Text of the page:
Options can be a powerful tool. And every investor should be familiar with them.
First, it's important for beginners to forget what they "think" they know about options, especially how risky thay are.
Instead, remember this: All rational investors realize that there is no "sure thing" when it comes to investing. Every investment incurs at least some risk.
This risk is what the investor is compensated for when he or she purchases an asset. Mitigating that risk is where options come in.
You see, options can be used for two purposes: speculation and hedging.
When you purchase options as a means to speculate on future stock price movements, you are limiting your downside risk. Yet your upside earnings potential is unlimited. Aside from speculation, investors also use options for hedging purposes as a way to protect your portfolio from disaster. Hedging is like buying insurance -- you buy it as a means of protection against unforeseen events, but you hope you never have to use it. The fact that you hold insurance helps you sleep better at night.
After you have decided whether you are hedging or speculating with your options purchase, you will then need to determine which specific options fit your needs. You will need to determine if your desired strategy requires you to trade a put or a call option, how long you wish the expiration date to be, and what strike price you would like to trade.
Another important thing to do before you begin is to familiarize yourself with the factors that impact options prices. That way, you'll be able to choose the best trade to meet your needs.
Here is a brief overview of the factors that determine options pricing.
5 Factors That Determine Option Pricing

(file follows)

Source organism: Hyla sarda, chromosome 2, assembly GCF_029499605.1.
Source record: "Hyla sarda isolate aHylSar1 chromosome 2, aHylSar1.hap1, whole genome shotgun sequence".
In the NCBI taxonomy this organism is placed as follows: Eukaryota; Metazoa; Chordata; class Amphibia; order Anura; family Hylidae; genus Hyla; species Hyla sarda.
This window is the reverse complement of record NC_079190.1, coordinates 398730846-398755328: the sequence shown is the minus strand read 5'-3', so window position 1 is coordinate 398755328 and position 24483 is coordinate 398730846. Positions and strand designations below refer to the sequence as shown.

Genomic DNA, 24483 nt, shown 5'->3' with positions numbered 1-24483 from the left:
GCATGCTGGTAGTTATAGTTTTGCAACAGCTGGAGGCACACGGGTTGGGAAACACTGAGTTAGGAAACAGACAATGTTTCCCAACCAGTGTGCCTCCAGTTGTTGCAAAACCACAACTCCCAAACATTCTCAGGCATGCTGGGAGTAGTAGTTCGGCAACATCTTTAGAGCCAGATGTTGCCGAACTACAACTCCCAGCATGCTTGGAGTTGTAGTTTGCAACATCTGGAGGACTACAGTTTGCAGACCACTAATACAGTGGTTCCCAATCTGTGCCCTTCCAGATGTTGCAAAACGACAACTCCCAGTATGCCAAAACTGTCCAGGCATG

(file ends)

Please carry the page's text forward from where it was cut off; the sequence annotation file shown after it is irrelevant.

Option pricing is determined using a complex differential equation formulated by Myron Scholes and Fischer Black in 1973. In 1997, these two professors were awarded the Nobel Prize for their efforts. The Black-Scholes formula and its explanation are beyond the scope of this article. Fortunately, however, it is not necessary to understand the model's intricacies in order to make proper option trades.
The five basic components of option pricing include the following:
1. Underlying Asset Price – The price of the underlying stock or index the option is written on.
2. Asset Volatility – Amount of uncertainty associated with the asset's expected return. In general, the higher the volatility, the more expensive the option will be. For example, if an asset's value is $100 today, and next month the price is estimated to be either $125 or $75, then the amount of uncertainty here is very high. Because of this, the option price will be high as well. After all, the more volatile the security, the greater chance that it will deliver large returns for the option holder. This uncertainty of return is one of the main drivers of option prices.
3. Time to Expiration – The amount of time left before the option expires. The price of an option decreases as it approaches its expiration date. Why is this? Well, as the expiration date approaches, the chances of the option gaining in value become lower and lower because the underlying security has less time in which to make a major up or down move.
4. Risk-Free Rate – For a variety of reasons that are beyond the scope of this report, the rate of return that may be earned without bearing any risk also comes into play when pricing options. Normally this is assumed to be the rate of interest earned by U.S. Treasury Bills.
5. Option Strike Price – This is the price at which the option can be exercised.
Bringing It All Together
All of these factors play an important role in determining every option's price. The only two factors that an investor has any control over, however, are time to expiration and the strike price (this is assuming, of course, that you've already chosen the security on which you're going to trade the option). Because of this, investors should concentrate their efforts on choosing the appropriate strike and expiration that best suits their needs.